The Recruit Works Institute, a research institute into people and organizations belonging to Recruit Holdings Co., Ltd., as the world’s unique attempt of its kind, has conducted a survey on the actual situation on finding employment and changing jobs for university graduates in their 20s and 30s in 13 countries worldwide, including 8 countries in Asia. In this report, we focus on Asia, and report on the survey results for China, Korea, India, Thailand, Malaysia, Indonesia, Vietnam and Japan.
Summary of Survey
- The world’s unique survey to make possible multicountry comparisons of the actual employment situation of young people in Asia.
-We clarify the actual situation on finding employment and changing jobs for employed university graduates in their 20s and 30s working in urban areas.
- A survey designed and conducted by the Recruit Works Institute, which has a strong record of conducting research into employment of young people in Japan.
Until now, there has been no data available which makes comparisons possible, so that the actual situation of finding employment and changing jobs for young people in Asia has not been clear. At the Recruit Works Institute , we have collected basic information relating to the actual employment situation of young people in Asia and conducted a multi-national survey in order to clarify the common features and differences relating to Asia. The targets of our survey were China, Korea, India, Thailand, Malaysia, Indonesia, Vietnam and Japan. Moreover, to confirm the relative position of Asia, we also conducted a survey of the USA, Brazil, Germany, Russia and Australia.
Even if statistical figures exist for a particular country, if the domestic situation of that country is rich in diversity, it may be the case that any “average values” for that country will not have much meaning. In other words, it is important to know who the data is on, and to focus the survey accordingly. This survey was conducted to target university graduates in their 20s and 30s working in urban areas: the people shouldering the development of the economies of their respective countries. Furthermore, in this report we limit our analysis to people in employment.
The Recruit Works Institute belongs to Recruit Holdings Co., Ltd., which operates human resource businesses mainly in Japan, and conducts research into people and organizations. We have a strong record of conducting research into employment of young people in Japan, and designed and conducted this survey with an expanded perspective to include other Asian countries.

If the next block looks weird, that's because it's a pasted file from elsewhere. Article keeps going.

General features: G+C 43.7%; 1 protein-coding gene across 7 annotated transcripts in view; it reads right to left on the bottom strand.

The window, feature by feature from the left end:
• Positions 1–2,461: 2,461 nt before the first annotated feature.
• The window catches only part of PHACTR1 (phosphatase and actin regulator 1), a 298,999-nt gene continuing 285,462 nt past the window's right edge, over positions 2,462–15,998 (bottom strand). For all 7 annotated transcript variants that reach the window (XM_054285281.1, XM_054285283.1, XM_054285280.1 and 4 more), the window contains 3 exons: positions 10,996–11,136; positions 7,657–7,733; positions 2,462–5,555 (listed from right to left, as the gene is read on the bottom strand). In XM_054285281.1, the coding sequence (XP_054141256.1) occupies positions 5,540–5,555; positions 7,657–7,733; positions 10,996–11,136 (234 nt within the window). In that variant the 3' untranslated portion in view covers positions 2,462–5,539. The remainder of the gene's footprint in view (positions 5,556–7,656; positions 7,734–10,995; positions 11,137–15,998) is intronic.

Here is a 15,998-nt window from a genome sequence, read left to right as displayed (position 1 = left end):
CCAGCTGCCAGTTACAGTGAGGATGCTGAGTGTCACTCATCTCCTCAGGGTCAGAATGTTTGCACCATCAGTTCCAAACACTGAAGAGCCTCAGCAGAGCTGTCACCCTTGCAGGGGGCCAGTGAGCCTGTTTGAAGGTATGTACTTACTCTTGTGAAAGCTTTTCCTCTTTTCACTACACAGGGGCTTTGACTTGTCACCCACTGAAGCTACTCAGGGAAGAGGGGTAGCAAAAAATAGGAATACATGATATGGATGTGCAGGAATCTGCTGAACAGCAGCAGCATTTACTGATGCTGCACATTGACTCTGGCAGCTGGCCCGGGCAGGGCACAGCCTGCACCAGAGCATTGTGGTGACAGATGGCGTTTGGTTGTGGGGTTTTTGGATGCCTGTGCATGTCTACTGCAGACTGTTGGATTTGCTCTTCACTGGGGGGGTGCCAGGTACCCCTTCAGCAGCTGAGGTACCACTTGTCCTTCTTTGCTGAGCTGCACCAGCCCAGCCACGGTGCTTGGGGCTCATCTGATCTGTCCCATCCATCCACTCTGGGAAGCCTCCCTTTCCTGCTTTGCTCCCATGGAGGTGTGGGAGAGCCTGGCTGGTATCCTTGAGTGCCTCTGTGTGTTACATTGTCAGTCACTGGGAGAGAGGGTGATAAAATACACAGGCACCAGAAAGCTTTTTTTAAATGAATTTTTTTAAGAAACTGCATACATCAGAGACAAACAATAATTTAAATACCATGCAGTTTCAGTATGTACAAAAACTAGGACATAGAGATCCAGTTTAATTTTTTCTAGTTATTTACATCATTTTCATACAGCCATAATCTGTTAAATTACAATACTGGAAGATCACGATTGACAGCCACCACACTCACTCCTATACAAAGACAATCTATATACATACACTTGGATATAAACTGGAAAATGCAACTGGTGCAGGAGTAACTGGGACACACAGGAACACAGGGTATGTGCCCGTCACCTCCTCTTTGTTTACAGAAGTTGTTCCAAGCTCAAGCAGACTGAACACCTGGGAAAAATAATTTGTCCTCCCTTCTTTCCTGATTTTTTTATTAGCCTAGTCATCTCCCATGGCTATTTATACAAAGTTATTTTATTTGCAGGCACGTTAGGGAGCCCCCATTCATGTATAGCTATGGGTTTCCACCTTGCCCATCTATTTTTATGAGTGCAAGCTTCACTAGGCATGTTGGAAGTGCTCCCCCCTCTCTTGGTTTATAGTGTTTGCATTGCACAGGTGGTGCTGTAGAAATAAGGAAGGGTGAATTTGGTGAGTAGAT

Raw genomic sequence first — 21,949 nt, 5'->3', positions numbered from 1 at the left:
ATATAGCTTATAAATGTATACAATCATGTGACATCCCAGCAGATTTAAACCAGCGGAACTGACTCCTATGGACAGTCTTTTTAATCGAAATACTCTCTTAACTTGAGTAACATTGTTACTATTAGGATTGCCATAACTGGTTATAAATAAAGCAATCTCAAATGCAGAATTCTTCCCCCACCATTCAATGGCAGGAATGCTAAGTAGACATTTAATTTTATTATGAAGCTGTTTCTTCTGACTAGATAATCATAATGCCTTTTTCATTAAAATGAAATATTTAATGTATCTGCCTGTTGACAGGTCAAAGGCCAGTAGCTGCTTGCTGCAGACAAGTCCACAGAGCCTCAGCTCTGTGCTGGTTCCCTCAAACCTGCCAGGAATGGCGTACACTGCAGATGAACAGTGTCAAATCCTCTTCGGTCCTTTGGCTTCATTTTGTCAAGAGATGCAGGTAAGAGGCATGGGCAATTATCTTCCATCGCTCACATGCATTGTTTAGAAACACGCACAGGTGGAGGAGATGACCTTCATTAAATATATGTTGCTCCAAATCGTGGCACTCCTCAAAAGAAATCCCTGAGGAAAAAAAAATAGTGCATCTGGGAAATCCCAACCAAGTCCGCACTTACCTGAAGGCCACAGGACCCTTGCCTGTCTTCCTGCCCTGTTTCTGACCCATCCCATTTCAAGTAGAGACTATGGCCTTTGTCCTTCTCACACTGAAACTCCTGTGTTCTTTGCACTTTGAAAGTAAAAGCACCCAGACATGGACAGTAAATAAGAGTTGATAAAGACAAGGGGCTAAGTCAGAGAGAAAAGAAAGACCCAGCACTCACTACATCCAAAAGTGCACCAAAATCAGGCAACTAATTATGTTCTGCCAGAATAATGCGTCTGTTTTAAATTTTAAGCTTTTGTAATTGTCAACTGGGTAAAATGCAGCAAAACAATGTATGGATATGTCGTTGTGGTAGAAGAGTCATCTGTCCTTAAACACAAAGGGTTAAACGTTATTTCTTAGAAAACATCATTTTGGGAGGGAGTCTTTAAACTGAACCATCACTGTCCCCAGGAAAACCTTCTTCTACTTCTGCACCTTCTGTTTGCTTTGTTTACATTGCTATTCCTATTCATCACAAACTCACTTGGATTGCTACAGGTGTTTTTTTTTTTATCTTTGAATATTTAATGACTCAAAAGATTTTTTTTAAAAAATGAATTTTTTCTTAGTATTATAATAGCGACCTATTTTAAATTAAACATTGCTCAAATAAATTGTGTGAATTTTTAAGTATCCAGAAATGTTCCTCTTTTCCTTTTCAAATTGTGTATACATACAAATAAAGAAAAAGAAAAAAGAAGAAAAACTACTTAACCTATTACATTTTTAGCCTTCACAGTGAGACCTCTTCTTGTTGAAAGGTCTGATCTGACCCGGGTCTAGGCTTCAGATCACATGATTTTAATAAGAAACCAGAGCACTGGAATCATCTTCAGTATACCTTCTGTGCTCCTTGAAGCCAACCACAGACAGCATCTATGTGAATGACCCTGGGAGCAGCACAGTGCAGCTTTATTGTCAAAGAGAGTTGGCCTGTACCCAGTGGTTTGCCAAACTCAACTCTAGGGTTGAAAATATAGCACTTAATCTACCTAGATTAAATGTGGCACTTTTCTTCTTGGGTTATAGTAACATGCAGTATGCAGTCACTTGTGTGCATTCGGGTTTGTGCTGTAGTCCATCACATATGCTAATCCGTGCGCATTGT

Summary of Key Results
■ In terms of the channel of finding their first job, a large proportion of respondents in India, China, Korea said that it was “University,” while in Japan and Malaysia a large proportion used a “Job search website or publication.” In Vietnam and Indonesia a large proportion were “Introduced by family or an acquaintance.” …p.3
■ The number of times of changing job was most in Indonesia at 1.64 changes, followed by Malaysia at 1.59 changes, then Thailand at 1.54 changes, etc. …p.3
■ The reason for leaving first job in all countries except for Japan was “Dissatisfied with salary,” or “Dissatisfied with working conditions, place of assignment, etc.” …p.4
■ The proportion of respondents who said that their annual income had “Increased” after changing job was highest in China at 83.7%, followed by Indonesia at 78.3%, then India at 75.9% etc. …p.5
■ The highest proportion of respondents in all countries except for Japan said that the most important thing for them when they work is “High salary, substantial employee benefits and welfare,” while the second most popular answer was “Clear career path,” for China and Indonesia, “Employment stability” for India, Thailand and Malaysia, “Appropriate work hours and holidays,” for Korea, and “Education and training opportunities,” for Vietnam, etc. …p.5
■ The annual income for 2011 was highest in Japan, while the country with the largest variation in annual income was India …p.6